Edvard Munch: biography
Now people are more familiar with the painting Scream than with the life story of the Norwegian artist. His life, dark and painful, was filled with death, mental disorders, disappointment. During his last days, Edvard Munch left an entry in his diary:
"Illness, madness, and death were black angels flocking to my cradle to accompany me throughout my life."
Childhood and youth
Edvard was born on 12 December 1863 in the Norwegian city of Løten in the family of Christian Munch and Laura Catherine Bjølstad. The boy had an older sister Johanna Sofia and two younger ones-Inger Marie and Laura, and a brother Andreas. The future artist spent his childhood being on the move: partly because of Christian's profession as a military doctor, partially in search of cheaper housing.
Although the Munch family lived poorly, they were joined by influential creative personalities. So, a distant relative was the artist Jacob Munch. The world remembers Edvard's grandfather as a talented preacher, and Christian's brother, Peter Andreas, was an outstanding historian.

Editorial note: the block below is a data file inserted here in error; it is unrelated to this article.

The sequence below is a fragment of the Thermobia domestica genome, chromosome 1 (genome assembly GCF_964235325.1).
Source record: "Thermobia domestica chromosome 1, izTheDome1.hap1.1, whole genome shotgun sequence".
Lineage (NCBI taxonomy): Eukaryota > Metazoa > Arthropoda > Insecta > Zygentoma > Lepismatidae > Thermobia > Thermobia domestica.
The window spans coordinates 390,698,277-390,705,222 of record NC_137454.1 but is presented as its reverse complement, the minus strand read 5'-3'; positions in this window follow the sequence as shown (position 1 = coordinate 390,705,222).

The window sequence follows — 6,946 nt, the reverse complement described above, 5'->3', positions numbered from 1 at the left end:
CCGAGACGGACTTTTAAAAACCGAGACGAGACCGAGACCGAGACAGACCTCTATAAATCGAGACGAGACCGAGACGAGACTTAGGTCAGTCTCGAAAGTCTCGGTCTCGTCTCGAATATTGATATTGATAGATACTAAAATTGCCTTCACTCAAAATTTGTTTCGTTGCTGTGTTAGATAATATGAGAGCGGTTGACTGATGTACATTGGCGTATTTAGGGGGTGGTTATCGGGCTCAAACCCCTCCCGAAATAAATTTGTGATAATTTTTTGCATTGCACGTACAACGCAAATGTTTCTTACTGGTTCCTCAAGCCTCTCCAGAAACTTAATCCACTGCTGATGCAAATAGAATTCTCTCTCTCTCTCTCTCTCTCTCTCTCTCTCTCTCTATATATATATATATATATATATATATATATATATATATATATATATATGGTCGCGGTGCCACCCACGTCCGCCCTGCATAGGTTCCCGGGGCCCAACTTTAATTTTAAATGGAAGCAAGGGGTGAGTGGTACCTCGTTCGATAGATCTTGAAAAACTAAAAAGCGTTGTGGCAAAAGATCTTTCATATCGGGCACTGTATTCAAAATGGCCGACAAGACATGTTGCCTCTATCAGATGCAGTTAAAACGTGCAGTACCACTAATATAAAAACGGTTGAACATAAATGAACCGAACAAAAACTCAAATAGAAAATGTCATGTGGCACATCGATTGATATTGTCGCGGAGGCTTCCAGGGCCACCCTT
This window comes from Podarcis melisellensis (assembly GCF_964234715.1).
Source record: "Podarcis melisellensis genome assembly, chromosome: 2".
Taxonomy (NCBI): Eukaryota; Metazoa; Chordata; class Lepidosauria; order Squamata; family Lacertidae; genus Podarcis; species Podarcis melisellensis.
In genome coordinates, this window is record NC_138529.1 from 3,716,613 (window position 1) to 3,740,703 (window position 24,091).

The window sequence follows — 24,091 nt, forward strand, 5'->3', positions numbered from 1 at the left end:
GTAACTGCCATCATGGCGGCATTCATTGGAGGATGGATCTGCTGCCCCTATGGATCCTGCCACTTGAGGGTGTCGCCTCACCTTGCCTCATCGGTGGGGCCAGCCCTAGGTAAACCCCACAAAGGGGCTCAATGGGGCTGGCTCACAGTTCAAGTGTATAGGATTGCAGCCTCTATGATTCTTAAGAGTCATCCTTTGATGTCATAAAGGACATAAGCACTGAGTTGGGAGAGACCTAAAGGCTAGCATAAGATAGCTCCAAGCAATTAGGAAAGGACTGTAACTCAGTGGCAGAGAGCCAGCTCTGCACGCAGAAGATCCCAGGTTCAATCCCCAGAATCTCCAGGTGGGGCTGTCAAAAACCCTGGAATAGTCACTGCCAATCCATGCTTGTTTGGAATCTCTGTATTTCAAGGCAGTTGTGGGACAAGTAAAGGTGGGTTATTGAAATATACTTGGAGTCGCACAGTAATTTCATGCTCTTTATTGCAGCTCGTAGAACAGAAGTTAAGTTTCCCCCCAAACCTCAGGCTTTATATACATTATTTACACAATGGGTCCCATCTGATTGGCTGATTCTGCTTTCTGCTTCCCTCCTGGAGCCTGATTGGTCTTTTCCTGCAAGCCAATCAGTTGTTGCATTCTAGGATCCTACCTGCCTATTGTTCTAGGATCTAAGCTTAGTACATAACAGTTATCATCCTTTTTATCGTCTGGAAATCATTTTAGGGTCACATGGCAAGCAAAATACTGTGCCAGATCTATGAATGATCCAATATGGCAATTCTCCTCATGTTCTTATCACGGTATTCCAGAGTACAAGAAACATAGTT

When little Edvard was five years old, his mother died of tuberculosis, and her sister Karen started taking care of the family. Christian, being a religious man, after the death of his wife, fell into fanaticism. He told his sons and daughters blood-chilling stories of hell, and Edvard often had nightmares about it. To escape from disturbing visions, the boy started drawing. Even then, his sketches looked terrific.
In 1877, Edvard's older sister, Sophia, died of tuberculosis. The young man was close to her, so he could hardly cope with this loss. The sad event became the reason for his disappointment in religion. In the diary, Munch recalled that his father "walked up and down the room, prayerfully clasping his hands," but this did not help the girl recover. Days spent with a dying sister, later were reflected in the paintings The Sick Child and Spring.